11. Telegram From the Department of State to the Embassy in Pakistan1

1254. Embtels 10972 and 1102.3 Department convinced statement at this moment re Kashmir would be counter-productive. Soviet leaders have over-played their hand and formal statement by us at this juncture would save them from their own folly.

If nevertheless you feel there is compelling need to respond to inquiries you may state US position in regard to Kashmir is too well known to require restating at this time and has obviously not been modified by any recent events or by demagogic statements of persons whose purpose is to sow hatred and bring cold war to subcontinent. (Department understands UK HICOM Karachi authorized reply to inquiries along similar lines.) If further pressed for details you may refer to statements US Security Council representative when Council considered Graham’s fourth report December 1952.4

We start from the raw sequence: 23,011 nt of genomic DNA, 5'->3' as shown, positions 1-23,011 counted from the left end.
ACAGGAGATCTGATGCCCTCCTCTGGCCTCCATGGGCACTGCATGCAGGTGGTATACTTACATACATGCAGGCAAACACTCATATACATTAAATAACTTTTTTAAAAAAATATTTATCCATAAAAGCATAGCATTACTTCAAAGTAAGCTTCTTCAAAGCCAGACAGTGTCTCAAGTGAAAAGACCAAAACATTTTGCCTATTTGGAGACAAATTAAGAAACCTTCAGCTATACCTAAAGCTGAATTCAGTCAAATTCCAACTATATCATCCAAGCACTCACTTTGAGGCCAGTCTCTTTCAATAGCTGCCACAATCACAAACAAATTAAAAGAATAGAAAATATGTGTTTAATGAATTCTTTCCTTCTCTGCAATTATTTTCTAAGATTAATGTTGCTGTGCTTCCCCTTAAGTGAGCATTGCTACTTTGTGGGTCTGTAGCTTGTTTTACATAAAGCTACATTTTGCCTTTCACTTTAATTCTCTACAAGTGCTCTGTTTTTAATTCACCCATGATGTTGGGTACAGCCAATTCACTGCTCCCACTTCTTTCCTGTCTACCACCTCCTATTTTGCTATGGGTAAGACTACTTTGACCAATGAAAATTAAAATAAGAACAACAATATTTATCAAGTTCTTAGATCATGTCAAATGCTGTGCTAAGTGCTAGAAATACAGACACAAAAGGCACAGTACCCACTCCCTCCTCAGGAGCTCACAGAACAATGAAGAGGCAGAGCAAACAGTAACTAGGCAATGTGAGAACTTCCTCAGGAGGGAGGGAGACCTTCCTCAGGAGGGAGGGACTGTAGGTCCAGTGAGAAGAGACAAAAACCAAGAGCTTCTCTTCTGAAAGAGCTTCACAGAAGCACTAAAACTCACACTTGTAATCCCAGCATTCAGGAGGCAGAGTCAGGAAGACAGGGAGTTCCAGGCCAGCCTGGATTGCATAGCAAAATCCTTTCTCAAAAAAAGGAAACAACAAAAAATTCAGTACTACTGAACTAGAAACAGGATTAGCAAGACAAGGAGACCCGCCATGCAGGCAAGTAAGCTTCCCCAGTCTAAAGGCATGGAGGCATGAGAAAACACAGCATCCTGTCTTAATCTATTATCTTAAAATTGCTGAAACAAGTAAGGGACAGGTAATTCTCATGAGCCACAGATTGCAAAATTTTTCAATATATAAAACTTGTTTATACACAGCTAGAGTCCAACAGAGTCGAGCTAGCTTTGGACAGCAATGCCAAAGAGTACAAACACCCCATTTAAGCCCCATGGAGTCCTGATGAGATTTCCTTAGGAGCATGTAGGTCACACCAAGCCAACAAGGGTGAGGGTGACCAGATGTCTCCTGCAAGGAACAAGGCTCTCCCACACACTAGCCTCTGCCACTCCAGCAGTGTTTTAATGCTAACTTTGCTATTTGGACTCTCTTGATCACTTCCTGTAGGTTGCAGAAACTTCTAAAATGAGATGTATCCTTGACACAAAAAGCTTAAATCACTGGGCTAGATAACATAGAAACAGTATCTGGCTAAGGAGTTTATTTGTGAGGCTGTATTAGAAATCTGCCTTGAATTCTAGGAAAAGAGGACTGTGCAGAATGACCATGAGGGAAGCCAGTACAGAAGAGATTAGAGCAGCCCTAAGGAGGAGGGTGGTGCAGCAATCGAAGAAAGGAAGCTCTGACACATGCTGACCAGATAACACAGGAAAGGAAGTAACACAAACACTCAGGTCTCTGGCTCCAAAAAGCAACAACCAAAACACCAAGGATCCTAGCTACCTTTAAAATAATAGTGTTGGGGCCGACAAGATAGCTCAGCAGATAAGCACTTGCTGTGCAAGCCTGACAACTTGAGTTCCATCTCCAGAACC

1. Source: Department of State, Central Files, 690D.91/12–1255. Secret; Niact. Drafted by Witman and Allen. Repeated priority to Kabul, London, and New Delhi.
  2. In telegram 1097, December 12, the Embassy reported on the adverse Pakistani reaction to the support of the Indian position on Kashmir expressed by Bulganin and Khrushchev during their visit to Kashmir, December 9—10. (Ibid.)
  3. In telegram 1102, December 12, transmitted at midnight, Ambassador Hildreth reported that as the day progressed he was subjected to increasing pressure from Pakistani officials for statements supporting Pakistan’s position in the Kashmir dispute. In a conversation with Mirza, the Governor General pleaded with Hildreth that this was a Pakistani public opinion solidly behind the Pakistani Pakistani public opinion solidly behind the Pakistani Government with a modest statement supporting Pakistan and the proposed Kashmir plebiscite. (Ibid.)
  4. See Foreign Relations, 1952–1954, vol. XI, Part 2, pp. 1286 ff.